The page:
The number of people applying for unemployment benefits in the U.S. fell for third straight week. That's good news for American workers, but potentially bad news in the fight against inflation by the Federal Reserve, which has been ratcheting up its benchmark interest rate for a year in an effort to cool the economy, loosen the labor market and tame inflation.
Applications for jobless claims in the U.S. for the week ending February 25 fell to 190,000 from 192,000 the previous week, the Labor Department said Thursday. It’s the seventh straight week claims were under 200,000.
The four-week moving average of claims, which evens out some of the weekly volatility, rose by 1,750 to 193,000, remaining below the 200,000 threshold for the sixth straight week.
Applications for unemployment benefits are considered a proxy for the number layoffs in the U.S.
In February, the Fed raised its main lending rate by 25 basis points, its eighth rate hike in less than a year. The central bank’s benchmark rate is now in a range of 4.5% to 4.75%, its highest level in 15 years.
The Fed’s hawkish interest rate policy appeared to be slowing inflation, but recent data has suggested otherwise. Some economists now expect the Fed to raise its benchmark rate by a substantial half-percentage point when it meets later this month.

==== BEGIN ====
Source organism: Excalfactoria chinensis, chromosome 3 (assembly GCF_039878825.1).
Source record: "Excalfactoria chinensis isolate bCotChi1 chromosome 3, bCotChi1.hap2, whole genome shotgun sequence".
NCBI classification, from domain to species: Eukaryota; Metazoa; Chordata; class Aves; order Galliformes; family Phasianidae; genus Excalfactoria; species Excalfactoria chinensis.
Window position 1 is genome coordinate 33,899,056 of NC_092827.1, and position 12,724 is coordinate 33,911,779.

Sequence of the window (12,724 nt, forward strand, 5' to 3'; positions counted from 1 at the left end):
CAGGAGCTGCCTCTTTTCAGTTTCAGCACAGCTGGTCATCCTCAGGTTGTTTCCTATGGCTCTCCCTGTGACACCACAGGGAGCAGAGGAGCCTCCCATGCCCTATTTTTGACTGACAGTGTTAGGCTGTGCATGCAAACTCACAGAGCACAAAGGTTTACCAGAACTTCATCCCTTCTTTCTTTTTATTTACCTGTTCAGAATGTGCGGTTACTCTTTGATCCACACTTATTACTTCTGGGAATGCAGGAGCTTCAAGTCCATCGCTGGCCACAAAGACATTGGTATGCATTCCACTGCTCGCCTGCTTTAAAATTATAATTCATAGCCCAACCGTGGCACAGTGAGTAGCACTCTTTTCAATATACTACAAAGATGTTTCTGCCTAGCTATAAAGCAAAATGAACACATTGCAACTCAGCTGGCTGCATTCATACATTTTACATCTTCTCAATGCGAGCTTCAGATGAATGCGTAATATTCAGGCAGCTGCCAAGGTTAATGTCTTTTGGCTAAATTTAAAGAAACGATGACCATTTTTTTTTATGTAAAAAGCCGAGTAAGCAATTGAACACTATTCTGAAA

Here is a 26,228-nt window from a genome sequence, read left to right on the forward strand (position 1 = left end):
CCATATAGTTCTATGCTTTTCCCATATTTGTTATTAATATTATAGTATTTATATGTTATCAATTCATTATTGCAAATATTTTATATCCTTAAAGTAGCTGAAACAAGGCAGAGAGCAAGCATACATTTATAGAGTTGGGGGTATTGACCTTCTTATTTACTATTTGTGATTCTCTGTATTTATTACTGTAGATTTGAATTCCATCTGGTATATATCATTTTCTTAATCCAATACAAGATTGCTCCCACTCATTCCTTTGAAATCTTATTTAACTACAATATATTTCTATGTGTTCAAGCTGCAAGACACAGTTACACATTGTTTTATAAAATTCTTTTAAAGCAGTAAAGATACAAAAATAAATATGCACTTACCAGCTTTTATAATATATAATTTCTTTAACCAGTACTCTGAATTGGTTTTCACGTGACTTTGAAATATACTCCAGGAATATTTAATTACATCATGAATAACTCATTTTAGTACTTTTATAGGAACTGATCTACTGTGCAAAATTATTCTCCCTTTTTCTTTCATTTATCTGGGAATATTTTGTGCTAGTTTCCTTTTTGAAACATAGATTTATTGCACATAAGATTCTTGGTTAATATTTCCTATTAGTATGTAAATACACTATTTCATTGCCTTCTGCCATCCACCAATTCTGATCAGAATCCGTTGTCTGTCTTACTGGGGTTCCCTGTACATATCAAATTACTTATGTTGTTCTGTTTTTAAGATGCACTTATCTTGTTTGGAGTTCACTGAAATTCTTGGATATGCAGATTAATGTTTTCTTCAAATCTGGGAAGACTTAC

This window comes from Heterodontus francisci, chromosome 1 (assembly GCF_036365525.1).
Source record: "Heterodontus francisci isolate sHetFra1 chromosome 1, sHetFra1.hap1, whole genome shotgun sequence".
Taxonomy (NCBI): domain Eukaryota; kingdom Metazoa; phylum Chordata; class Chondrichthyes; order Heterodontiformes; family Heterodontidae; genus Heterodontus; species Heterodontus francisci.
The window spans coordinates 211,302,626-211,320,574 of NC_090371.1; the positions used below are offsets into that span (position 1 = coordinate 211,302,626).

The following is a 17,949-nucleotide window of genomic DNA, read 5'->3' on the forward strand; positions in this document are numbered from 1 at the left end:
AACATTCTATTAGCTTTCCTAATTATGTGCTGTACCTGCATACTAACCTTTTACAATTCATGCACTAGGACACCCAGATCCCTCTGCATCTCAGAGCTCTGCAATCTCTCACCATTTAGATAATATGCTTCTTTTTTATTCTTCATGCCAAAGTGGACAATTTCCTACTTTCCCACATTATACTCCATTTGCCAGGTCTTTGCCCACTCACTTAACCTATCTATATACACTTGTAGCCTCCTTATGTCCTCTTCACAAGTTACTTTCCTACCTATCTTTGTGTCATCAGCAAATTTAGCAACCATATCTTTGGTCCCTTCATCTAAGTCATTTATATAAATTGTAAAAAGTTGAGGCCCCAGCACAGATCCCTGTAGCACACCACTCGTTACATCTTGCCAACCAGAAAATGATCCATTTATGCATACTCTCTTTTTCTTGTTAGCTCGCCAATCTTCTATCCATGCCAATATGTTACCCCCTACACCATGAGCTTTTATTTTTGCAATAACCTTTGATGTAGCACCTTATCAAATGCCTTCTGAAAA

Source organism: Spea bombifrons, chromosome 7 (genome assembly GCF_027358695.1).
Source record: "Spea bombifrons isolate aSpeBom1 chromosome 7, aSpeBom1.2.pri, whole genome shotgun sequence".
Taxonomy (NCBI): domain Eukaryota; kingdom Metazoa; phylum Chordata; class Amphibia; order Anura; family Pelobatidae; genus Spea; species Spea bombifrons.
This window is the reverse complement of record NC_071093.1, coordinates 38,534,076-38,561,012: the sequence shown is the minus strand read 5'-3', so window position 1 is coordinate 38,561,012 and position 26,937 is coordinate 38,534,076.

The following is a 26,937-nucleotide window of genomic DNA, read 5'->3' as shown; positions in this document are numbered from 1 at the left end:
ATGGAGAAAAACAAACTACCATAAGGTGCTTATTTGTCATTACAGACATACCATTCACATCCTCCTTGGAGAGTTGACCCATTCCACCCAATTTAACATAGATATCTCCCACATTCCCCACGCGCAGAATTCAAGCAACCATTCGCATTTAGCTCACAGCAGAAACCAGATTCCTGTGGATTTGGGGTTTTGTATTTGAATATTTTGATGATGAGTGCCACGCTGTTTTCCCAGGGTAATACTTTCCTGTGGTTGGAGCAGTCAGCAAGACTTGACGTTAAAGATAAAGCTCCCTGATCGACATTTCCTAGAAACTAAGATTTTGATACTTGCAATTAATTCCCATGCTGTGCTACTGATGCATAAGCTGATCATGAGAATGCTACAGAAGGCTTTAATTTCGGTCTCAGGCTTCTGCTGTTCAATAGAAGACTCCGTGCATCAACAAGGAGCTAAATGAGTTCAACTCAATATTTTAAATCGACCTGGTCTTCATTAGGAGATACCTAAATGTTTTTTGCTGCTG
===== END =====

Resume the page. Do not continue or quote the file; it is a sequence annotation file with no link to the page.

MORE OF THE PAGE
Last month, the government reported that employers added a better-than-expected 517,000 jobs in January and that the unemployment rate dipped to 3.4%, the lowest level since 1969. Fed policymakers have forecast that the unemployment rate would rise to 4.6% by the end of this year, a sizable increase historically associated with recessions.
Though the U.S. labor market remains strong, layoffs have been mounting in the technology sector, where many companies overhired after a pandemic boom. IBM, Microsoft, Amazon, Salesforce, Facebook parent Meta, Twitter and DoorDash have all announced layoffs in recent months.
The real estate sector has also been battered by the Fed’s interest rate hikes. Higher mortgage rates — currently above 6% — have slowed home sales for 12 straight months. That’s almost in lockstep with the Fed’s rate hikes that began last March.
About 1.66 million people were receiving jobless aid the week that ended Feb. 18, a decrease of 5,000 from the week before.
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